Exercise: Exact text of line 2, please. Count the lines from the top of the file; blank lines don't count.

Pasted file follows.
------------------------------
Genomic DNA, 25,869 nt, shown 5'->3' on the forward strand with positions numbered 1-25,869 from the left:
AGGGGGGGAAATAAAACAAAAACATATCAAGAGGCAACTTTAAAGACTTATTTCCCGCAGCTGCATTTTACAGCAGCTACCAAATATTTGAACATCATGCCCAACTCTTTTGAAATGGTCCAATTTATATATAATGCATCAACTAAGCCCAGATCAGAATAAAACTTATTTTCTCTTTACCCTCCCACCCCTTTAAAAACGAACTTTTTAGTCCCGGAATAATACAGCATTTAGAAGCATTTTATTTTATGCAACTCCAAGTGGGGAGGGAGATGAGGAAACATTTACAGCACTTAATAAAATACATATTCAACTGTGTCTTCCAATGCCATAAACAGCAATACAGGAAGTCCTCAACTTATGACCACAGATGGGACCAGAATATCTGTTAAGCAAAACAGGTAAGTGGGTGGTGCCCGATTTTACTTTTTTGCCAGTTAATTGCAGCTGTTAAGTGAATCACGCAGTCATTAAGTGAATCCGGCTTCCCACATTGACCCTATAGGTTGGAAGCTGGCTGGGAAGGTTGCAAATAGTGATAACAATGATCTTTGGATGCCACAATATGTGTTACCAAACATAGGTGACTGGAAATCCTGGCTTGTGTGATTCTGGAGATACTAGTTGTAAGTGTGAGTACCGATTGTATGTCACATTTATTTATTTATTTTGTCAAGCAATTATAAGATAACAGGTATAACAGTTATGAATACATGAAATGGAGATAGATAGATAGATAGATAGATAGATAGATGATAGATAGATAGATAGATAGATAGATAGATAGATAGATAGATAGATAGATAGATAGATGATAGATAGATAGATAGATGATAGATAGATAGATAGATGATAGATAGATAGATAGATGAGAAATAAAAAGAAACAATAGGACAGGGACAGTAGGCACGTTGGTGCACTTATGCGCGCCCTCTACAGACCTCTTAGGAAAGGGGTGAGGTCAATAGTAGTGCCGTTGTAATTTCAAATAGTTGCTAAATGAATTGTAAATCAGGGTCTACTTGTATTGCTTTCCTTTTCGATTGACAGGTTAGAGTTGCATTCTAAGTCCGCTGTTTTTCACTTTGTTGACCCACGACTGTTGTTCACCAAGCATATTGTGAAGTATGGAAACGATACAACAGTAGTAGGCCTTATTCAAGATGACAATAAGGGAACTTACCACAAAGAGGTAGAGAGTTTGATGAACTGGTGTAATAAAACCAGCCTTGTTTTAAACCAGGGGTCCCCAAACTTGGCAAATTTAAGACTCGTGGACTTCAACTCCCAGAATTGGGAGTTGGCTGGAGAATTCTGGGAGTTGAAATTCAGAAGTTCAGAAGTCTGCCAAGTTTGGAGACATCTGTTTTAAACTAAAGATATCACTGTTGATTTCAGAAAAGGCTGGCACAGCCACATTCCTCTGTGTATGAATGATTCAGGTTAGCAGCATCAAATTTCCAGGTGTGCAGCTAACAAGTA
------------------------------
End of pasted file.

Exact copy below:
AGGGGGGGAAATAAAACAAAAACATATCAAGAGGCAACTTTAAAGACTTATTTCCCGCAGCTGCATTTTACAGCAGCTACCAAATATTTGAACATCATGCCCAACTCTTTTGAAATGGTCCAATTTATATATAATGCATCAACTAAGCCCAGATCAGAATAAAACTTATTTTCTCTTTACCCTCCCACCCCTTTAAAAACGAACTTTTTAGTCCCGGAATAATACAGCATTTAGAAGCATTTTATTTTATGCAACTCCAAGTGGGGAGGGAGATGAGGAAACATTTACAGCACTTAATAAAATACATATTCAACTGTGTCTTCCAATGCCATAAACAGCAATACAGGAAGTCCTCAACTTATGACCACAGATGGGACCAGAATATCTGTTAAGCAAAACAGGTAAGTGGGTGGTGCCCGATTTTACTTTTTTGCCAGTTAATTGCAGCTGTTAAGTGAATCACGCAGTCATTAAGTGAATCCGGCTTCCCACATTGACCCTATAGGTTGGAAGCTGGCTGGGAAGGTTGCAAATAGTGATAACAATGATCTTTGGATGCCACAATATGTGTTACCAAACATAGGTGACTGGAAATCCTGGCTTGTGTGATTCTGGAGATACTAGTTGTAAGTGTGAGTACCGATTGTATGTCACATTTATTTATTTATTTTGTCAAGCAATTATAAGATAACAGGTATAACAGTTATGAATACATGAAATGGAGATAGATAGATAGATAGATAGATAGATAGATGATAGATAGATAGATAGATAGATAGATAGATAGATAGATAGATAGATAGATAGATAGATGATAGATAGATAGATAGATGATAGATAGATAGATAGATGATAGATAGATAGATAGATGAGAAATAAAAAGAAACAATAGGACAGGGACAGTAGGCACGTTGGTGCACTTATGCGCGCCCTCTACAGACCTCTTAGGAAAGGGGTGAGGTCAATAGTAGTGCCGTTGTAATTTCAAATAGTTGCTAAATGAATTGTAAATCAGGGTCTACTTGTATTGCTTTCCTTTTCGATTGACAGGTTAGAGTTGCATTCTAAGTCCGCTGTTTTTCACTTTGTTGACCCACGACTGTTGTTCACCAAGCATATTGTGAAGTATGGAAACGATACAACAGTAGTAGGCCTTATTCAAGATGACAATAAGGGAACTTACCACAAAGAGGTAGAGAGTTTGATGAACTGGTGTAATAAAACCAGCCTTGTTTTAAACCAGGGGTCCCCAAACTTGGCAAATTTAAGACTCGTGGACTTCAACTCCCAGAATTGGGAGTTGGCTGGAGAATTCTGGGAGTTGAAATTCAGAAGTTCAGAAGTCTGCCAAGTTTGGAGACATCTGTTTTAAACTAAAGATATCACTGTTGATTTCAGAAAAGGCTGGCACAGCCACATTCCTCTGTGTATGAATGATTCAGGTTAGCAGCATCAAATTTCCAGGTGTGCAGCTAACAAGTA